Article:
The Sleep of Reason (1968) is an absorbing and sometimes harrowing novel in which Sir Lewis Eliot, now retired from the corridors of power and living a privileged life as a public man and a writer, enters a time of troubles which culminates in the trial in his native town of two young women, Cora Ross and Kitty Pateman, for the murder of an eight-year-old boy, Eric Mawby. C. P. Snow based the trial largely on the 1966 Moors Murders trial, which Snow’s wife, the novelist Pamela Hansford Johnson (1913-80), had reported for the Sunday Telegraph and subsequently written about in a controversial book, On Iniquity (1967).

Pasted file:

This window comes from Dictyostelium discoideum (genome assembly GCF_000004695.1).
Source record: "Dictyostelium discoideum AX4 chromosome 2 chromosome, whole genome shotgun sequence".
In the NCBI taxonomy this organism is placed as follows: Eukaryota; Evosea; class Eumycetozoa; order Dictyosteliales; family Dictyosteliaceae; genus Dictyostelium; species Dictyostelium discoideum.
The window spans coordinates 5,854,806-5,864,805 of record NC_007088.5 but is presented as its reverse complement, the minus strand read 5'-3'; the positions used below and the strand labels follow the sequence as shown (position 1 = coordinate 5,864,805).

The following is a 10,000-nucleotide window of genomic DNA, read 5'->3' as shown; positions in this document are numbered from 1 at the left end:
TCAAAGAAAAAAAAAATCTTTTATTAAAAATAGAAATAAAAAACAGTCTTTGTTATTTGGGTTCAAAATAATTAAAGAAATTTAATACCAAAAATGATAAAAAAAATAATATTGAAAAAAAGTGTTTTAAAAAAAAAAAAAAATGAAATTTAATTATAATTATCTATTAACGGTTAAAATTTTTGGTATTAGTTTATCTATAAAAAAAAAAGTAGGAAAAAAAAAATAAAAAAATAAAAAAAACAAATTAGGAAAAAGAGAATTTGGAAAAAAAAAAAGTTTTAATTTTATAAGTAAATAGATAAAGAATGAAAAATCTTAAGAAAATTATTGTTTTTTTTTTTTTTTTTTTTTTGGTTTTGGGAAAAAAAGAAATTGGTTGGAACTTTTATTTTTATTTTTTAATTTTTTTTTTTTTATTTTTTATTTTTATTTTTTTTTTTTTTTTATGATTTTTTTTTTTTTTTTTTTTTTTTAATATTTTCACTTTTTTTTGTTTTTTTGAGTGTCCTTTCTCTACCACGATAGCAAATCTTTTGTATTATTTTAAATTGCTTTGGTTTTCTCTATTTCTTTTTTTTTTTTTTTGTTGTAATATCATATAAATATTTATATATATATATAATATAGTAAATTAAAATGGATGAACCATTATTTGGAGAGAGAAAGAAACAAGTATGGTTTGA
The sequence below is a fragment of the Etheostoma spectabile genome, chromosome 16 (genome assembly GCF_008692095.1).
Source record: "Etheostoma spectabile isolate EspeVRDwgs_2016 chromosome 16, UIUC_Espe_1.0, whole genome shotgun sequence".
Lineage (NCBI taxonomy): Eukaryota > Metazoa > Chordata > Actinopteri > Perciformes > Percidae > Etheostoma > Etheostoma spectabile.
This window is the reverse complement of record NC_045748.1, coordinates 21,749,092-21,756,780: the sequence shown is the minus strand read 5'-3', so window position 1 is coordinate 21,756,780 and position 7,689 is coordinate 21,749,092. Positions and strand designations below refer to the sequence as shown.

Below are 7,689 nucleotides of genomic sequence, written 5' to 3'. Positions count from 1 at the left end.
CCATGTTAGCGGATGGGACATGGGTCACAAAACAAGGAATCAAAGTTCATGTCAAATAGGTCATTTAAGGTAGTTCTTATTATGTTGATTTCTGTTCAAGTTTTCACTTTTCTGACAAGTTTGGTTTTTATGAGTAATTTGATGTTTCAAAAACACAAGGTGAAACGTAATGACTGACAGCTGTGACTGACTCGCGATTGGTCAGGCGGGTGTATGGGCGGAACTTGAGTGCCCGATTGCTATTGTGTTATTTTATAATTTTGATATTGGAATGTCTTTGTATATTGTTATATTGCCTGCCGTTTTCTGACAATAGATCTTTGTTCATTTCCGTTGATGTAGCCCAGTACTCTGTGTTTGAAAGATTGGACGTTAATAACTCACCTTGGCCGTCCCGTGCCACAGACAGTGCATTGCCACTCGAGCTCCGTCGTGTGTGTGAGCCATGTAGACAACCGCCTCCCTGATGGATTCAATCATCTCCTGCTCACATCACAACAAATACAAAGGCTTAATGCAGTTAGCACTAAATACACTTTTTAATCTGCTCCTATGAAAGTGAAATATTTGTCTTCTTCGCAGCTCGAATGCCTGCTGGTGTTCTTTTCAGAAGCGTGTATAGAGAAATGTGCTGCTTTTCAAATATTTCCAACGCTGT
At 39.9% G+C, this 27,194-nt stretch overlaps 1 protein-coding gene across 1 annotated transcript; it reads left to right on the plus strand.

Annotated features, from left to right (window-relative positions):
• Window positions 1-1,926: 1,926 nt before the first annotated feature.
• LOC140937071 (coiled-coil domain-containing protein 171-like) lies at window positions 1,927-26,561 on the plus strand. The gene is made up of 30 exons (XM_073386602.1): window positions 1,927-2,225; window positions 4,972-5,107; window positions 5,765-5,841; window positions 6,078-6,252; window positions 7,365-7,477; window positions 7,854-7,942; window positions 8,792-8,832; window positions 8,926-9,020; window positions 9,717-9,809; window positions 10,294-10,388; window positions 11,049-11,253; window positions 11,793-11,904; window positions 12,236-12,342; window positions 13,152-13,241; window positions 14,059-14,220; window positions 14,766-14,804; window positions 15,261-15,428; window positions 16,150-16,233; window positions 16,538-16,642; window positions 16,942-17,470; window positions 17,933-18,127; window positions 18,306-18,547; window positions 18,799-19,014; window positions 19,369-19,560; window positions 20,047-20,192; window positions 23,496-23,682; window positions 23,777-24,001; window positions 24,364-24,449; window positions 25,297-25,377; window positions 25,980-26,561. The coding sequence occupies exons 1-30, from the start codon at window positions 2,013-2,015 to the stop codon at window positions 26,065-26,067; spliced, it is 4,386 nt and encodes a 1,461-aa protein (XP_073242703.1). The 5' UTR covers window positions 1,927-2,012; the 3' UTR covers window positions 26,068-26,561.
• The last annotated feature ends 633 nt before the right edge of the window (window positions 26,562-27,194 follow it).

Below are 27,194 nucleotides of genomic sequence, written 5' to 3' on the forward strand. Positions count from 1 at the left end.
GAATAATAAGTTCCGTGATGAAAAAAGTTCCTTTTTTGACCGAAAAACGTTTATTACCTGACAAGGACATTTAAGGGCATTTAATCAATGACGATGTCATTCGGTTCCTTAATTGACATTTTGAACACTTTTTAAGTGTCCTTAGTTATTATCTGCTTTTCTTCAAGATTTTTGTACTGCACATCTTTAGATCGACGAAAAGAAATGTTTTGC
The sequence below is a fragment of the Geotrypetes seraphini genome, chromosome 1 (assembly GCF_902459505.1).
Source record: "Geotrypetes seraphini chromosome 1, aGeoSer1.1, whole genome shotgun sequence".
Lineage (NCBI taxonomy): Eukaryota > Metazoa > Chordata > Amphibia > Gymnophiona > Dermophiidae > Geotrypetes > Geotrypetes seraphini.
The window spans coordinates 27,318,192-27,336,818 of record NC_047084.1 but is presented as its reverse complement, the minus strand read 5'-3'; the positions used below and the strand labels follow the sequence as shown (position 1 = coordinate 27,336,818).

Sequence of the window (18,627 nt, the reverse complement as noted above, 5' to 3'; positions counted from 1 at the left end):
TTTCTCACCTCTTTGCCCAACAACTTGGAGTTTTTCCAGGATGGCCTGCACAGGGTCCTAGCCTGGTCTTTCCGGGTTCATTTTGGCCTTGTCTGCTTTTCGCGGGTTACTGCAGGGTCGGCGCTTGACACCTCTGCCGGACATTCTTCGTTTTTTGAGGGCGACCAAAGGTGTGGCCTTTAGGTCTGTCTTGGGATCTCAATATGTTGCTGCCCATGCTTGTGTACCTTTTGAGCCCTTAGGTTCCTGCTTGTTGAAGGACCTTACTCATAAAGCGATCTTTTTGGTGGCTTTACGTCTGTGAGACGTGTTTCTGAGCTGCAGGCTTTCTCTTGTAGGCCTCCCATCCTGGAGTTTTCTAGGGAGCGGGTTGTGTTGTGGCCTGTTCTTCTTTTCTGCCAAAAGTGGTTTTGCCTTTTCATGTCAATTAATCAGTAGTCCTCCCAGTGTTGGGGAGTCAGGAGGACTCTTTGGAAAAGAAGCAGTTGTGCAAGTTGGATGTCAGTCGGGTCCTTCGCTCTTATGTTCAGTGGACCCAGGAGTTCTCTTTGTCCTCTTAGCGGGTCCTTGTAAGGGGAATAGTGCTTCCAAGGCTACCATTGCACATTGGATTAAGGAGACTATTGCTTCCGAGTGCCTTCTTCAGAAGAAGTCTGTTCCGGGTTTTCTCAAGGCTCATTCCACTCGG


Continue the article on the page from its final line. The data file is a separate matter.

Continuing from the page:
The Sleep of Reason is the tenth and penultimate novel in Snow’s “…
Tredell, Nicolas. "The Sleep of Reason". The Literary Encyclopedia. First published 10 May 2007
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